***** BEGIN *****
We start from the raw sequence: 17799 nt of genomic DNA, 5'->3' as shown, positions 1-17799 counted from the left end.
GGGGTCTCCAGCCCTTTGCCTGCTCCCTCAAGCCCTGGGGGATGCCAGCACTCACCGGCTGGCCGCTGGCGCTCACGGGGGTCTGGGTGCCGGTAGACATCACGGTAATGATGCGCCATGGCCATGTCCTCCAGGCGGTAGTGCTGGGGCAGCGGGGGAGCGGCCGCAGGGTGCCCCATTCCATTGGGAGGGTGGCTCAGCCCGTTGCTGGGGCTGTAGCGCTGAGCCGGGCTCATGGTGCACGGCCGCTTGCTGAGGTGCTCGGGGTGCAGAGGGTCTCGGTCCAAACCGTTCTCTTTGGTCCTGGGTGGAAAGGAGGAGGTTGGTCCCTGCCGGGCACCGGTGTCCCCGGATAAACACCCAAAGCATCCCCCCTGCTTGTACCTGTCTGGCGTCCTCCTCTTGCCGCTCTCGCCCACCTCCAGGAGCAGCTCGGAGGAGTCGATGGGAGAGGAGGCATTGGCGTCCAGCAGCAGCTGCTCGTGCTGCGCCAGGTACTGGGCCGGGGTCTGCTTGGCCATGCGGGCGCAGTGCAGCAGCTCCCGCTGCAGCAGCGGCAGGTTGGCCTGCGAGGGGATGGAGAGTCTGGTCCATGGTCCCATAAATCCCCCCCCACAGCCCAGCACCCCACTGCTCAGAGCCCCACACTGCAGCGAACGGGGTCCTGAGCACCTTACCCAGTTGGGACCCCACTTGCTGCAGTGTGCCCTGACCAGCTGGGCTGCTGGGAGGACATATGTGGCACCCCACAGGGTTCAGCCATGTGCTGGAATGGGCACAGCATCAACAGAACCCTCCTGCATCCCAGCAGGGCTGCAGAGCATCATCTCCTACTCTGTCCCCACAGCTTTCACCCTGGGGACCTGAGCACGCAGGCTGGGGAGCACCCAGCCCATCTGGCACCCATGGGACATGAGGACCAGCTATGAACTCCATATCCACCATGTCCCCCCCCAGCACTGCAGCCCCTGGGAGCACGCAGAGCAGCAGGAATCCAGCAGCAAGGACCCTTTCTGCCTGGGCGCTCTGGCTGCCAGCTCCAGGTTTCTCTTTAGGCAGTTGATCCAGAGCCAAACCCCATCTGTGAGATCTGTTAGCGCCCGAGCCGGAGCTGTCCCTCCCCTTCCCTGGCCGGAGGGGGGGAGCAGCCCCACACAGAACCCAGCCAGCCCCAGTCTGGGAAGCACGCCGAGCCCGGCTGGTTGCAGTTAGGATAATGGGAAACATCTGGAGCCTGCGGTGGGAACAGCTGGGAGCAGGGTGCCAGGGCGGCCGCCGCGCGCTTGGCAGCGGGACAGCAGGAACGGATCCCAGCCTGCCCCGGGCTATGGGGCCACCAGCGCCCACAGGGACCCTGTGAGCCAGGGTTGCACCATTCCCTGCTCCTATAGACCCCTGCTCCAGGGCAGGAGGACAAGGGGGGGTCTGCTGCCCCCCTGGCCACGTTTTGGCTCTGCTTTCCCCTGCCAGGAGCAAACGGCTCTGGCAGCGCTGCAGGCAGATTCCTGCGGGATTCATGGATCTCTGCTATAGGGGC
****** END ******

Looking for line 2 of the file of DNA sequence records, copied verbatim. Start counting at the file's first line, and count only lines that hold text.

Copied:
GGGGTCTCCAGCCCTTTGCCTGCTCCCTCAAGCCCTGGGGGATGCCAGCACTCACCGGCTGGCCGCTGGCGCTCACGGGGGTCTGGGTGCCGGTAGACATCACGGTAATGATGCGCCATGGCCATGTCCTCCAGGCGGTAGTGCTGGGGCAGCGGGGGAGCGGCCGCAGGGTGCCCCATTCCATTGGGAGGGTGGCTCAGCCCGTTGCTGGGGCTGTAGCGCTGAGCCGGGCTCATGGTGCACGGCCGCTTGCTGAGGTGCTCGGGGTGCAGAGGGTCTCGGTCCAAACCGTTCTCTTTGGTCCTGGGTGGAAAGGAGGAGGTTGGTCCCTGCCGGGCACCGGTGTCCCCGGATAAACACCCAAAGCATCCCCCCTGCTTGTACCTGTCTGGCGTCCTCCTCTTGCCGCTCTCGCCCACCTCCAGGAGCAGCTCGGAGGAGTCGATGGGAGAGGAGGCATTGGCGTCCAGCAGCAGCTGCTCGTGCTGCGCCAGGTACTGGGCCGGGGTCTGCTTGGCCATGCGGGCGCAGTGCAGCAGCTCCCGCTGCAGCAGCGGCAGGTTGGCCTGCGAGGGGATGGAGAGTCTGGTCCATGGTCCCATAAATCCCCCCCCACAGCCCAGCACCCCACTGCTCAGAGCCCCACACTGCAGCGAACGGGGTCCTGAGCACCTTACCCAGTTGGGACCCCACTTGCTGCAGTGTGCCCTGACCAGCTGGGCTGCTGGGAGGACATATGTGGCACCCCACAGGGTTCAGCCATGTGCTGGAATGGGCACAGCATCAACAGAACCCTCCTGCATCCCAGCAGGGCTGCAGAGCATCATCTCCTACTCTGTCCCCACAGCTTTCACCCTGGGGACCTGAGCACGCAGGCTGGGGAGCACCCAGCCCATCTGGCACCCATGGGACATGAGGACCAGCTATGAACTCCATATCCACCATGTCCCCCCCCAGCACTGCAGCCCCTGGGAGCACGCAGAGCAGCAGGAATCCAGCAGCAAGGACCCTTTCTGCCTGGGCGCTCTGGCTGCCAGCTCCAGGTTTCTCTTTAGGCAGTTGATCCAGAGCCAAACCCCATCTGTGAGATCTGTTAGCGCCCGAGCCGGAGCTGTCCCTCCCCTTCCCTGGCCGGAGGGGGGGAGCAGCCCCACACAGAACCCAGCCAGCCCCAGTCTGGGAAGCACGCCGAGCCCGGCTGGTTGCAGTTAGGATAATGGGAAACATCTGGAGCCTGCGGTGGGAACAGCTGGGAGCAGGGTGCCAGGGCGGCCGCCGCGCGCTTGGCAGCGGGACAGCAGGAACGGATCCCAGCCTGCCCCGGGCTATGGGGCCACCAGCGCCCACAGGGACCCTGTGAGCCAGGGTTGCACCATTCCCTGCTCCTATAGACCCCTGCTCCAGGGCAGGAGGACAAGGGGGGGTCTGCTGCCCCCCTGGCCACGTTTTGGCTCTGCTTTCCCCTGCCAGGAGCAAACGGCTCTGGCAGCGCTGCAGGCAGATTCCTGCGGGATTCATGGATCTCTGCTATAGGGGC